A teenager in a Detroit Red Wings jersey pissed off the crowd, prompting hearty boos. Old rivalries never die.

“This is the best day of my life,” said one man over a beer in a pom-pom koozie.

Nathan MacKinnon (29) from Colorado...

Jintak Han, The Denver Post

Nathan MacKinnon (29) of the Colorado Avalanche drinks beer with a fan, Tommy Henninger, 21, during the team’s victory parade in Denver, Thursday, June 30, 2022.

“A dream come true”

Some fans avoided the parade route to claim prime seats on the Civic Center grass.

Watching the parade march down 17th Street on giant video screens, the crowd went wild to hear that some Avs players were filling their Super Soakers with beer to douse spectators. The crowd erupted even louder when the Stanley Cup first appeared on screen.

Among the revelers on the Great Lawn were Bruce and Carolyn Hohne. The couple left their home near St. Mary’s Glacier at 6:30 a.m. to find a good spot.

“It’s not like they have a parade like this every year,” said Bruce Hohne, 67.

Wearing a Makar jersey, Carolyn Hohne, 59, said the highlight of the playoff run for her was the Avs beating the St. Louis Blues in the second round and breaking their curse. The team lost in the second round of the playoffs three years in a row before 2022.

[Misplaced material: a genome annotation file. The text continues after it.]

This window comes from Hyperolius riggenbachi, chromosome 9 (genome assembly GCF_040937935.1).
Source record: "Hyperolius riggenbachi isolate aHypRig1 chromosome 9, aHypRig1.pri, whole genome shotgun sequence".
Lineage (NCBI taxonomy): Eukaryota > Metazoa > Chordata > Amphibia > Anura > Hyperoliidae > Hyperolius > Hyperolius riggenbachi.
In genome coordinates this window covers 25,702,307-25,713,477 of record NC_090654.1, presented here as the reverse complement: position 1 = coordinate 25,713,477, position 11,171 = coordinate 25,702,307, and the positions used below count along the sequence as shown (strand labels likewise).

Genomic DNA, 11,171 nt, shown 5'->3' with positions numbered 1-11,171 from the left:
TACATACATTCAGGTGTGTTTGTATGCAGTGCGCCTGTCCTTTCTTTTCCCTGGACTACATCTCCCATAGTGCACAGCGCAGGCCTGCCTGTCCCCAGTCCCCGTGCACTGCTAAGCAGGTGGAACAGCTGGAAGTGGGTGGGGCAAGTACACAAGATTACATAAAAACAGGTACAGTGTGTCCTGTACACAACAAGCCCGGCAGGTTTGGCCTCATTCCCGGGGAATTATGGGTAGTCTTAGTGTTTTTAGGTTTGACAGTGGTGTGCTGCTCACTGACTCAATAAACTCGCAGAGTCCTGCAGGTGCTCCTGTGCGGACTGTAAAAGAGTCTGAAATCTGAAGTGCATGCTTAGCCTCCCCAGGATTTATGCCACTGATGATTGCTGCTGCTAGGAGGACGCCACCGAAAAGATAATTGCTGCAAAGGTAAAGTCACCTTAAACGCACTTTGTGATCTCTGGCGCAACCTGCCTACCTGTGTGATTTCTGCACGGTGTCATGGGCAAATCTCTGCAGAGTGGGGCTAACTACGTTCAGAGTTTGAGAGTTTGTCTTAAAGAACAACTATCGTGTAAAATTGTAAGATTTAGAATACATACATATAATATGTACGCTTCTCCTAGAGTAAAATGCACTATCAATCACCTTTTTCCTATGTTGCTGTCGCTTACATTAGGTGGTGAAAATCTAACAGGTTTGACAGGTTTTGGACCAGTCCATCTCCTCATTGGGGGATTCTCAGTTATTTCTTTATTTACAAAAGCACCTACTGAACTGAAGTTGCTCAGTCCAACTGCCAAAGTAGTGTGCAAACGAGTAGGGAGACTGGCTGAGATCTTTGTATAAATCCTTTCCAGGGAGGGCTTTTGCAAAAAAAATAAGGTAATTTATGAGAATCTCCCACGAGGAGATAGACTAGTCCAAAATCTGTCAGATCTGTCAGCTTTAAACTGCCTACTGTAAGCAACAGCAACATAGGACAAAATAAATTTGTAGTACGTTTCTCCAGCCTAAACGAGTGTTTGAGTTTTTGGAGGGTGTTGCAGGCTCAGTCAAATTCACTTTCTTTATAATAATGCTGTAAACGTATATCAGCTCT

Fans flocked to Civic Center Park...

Hyoung Chang, The Denver Post

Fans flocked to Civic Center Park and gathered to celebrate the Colorado Avalanche’s Stanley Cup victory in Denver, Colorado on Thursday, June 30, 2022.

Asked what she would remember most from the 2021-2022 Avs, Hohne offered one word: speed

“These guys can skate,” she said.

Therese Pocrnick wore a Sakic jersey from the 2001 NHL All-Star Game (played in Denver) as she headed to the park for the rally. Hockey is in his blood. She has a tattoo of her father, Tony, in his hockey gear on her calf. He played for DU in 1950, she said.

There were two reasons Pocrnick wanted to attend the Stanley Cup celebration. First of all, she says, it feels like the world is falling apart right now and it’s great to celebrate something good. The second reason was to remember her father, who died in the late 1990s.

“It’s a way to keep it present,” she said. “Living in my memory, you know?

The highlight of the Avs season for Porcnick came when Nazem Kadri scored a hat trick in St. Louis in Game 4 of this series. It came after Kadri, who is Muslim, received racist threats online after colliding with Blues goalkeeper Jordan Binnington in Game 3.

Kadri was the last player to take the microphone during the celebration.

“Guys, this is amazing,” he said. “It’s a dream come true and you’re part of it.”

Fans flocked to Civic Center Park...

Hyoung Chang, The Denver Post

Fans flocked to Civic Center Park and gathered to celebrate the Colorado Avalanche’s Stanley Cup victory in Denver on Thursday, June 30, 2022.